THE ROAD BROADENS
Not only did this sectional conflict also divide these same religions into white and colored, developing new denominations for Negroes, but national divisions severed other groups. Though the early Christian congregation was to make no division between Jew or Greek, slave or free, and James said class distinctions were a sin, the Eastern Orthodox churches within the United States are divided into Albanian, Bulgarian, Greek, Roumanian, Russian, Serbian, Syrian and Ukrainian groups. The Lutherans are divided into Danish, Finnish, Norwegian and other sections. “The churches of America,” says H. Richard Niebuhr, “no less than those of Europe, have often been more subject to the influence of provincial or class environment than to the persuasions of a common gospel.”—1 Cor. 12:13; Jas. 2:1-9.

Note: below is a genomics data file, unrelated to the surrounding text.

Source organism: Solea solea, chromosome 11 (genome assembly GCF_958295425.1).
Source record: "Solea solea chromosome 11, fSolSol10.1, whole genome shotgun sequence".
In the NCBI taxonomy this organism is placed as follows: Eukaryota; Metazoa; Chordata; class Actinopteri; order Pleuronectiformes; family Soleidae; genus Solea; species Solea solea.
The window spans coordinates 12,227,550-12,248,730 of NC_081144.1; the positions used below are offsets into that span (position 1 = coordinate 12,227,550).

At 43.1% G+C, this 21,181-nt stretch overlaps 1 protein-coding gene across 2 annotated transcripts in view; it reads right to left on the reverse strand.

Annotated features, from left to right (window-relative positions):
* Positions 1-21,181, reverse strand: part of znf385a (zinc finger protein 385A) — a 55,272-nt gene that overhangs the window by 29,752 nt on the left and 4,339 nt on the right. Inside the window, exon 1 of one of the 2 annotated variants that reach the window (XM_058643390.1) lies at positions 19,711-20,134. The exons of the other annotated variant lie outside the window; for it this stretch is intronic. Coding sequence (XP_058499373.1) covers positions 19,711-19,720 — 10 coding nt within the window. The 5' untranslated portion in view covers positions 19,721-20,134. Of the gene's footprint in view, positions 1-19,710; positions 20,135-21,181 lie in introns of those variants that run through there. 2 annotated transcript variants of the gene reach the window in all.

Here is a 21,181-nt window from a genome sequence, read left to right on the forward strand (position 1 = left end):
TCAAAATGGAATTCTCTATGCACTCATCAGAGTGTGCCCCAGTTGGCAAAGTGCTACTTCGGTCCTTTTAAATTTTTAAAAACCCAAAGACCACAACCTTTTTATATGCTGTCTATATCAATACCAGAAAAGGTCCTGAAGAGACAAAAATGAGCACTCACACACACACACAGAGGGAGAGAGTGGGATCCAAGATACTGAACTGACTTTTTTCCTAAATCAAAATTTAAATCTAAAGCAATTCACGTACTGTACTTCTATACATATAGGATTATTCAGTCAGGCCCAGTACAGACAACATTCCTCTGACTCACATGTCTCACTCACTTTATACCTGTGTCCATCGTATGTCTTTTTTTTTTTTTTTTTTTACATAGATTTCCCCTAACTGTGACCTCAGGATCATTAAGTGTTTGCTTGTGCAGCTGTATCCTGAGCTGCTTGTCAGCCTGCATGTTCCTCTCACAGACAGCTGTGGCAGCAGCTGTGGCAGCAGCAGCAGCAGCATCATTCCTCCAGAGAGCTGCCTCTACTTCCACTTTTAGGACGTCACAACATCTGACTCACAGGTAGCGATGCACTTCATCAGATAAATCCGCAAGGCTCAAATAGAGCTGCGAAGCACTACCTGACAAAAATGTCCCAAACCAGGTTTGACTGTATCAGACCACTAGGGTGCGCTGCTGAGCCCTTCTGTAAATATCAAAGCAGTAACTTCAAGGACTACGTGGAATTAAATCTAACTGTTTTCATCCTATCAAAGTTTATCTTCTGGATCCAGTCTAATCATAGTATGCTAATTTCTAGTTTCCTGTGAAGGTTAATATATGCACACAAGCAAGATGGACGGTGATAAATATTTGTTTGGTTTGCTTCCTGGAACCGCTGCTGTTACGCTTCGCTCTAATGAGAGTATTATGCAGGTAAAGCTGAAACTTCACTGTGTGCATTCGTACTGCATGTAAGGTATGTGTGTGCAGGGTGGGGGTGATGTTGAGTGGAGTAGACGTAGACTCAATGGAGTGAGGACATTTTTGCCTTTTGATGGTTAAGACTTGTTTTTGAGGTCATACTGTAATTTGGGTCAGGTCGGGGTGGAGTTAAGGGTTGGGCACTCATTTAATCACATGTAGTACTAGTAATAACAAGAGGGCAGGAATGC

The fourth and fifth major causes of division were the phenomenal antimission movements that swept the frontier in the early nineteenth century, and the use of instrumental music. Antimissionism developed from the frontier objections to sending money back East to pay for the missionaries, and from the frontier preachers’ jealousy over the eloquent, better-trained new arrivals. The movement swept the whole of the frontier, particularly through Kentucky and Tennessee, and so struck the Baptists that at least three groups of “Hard-Shell” or “Antimission” Baptists still remain.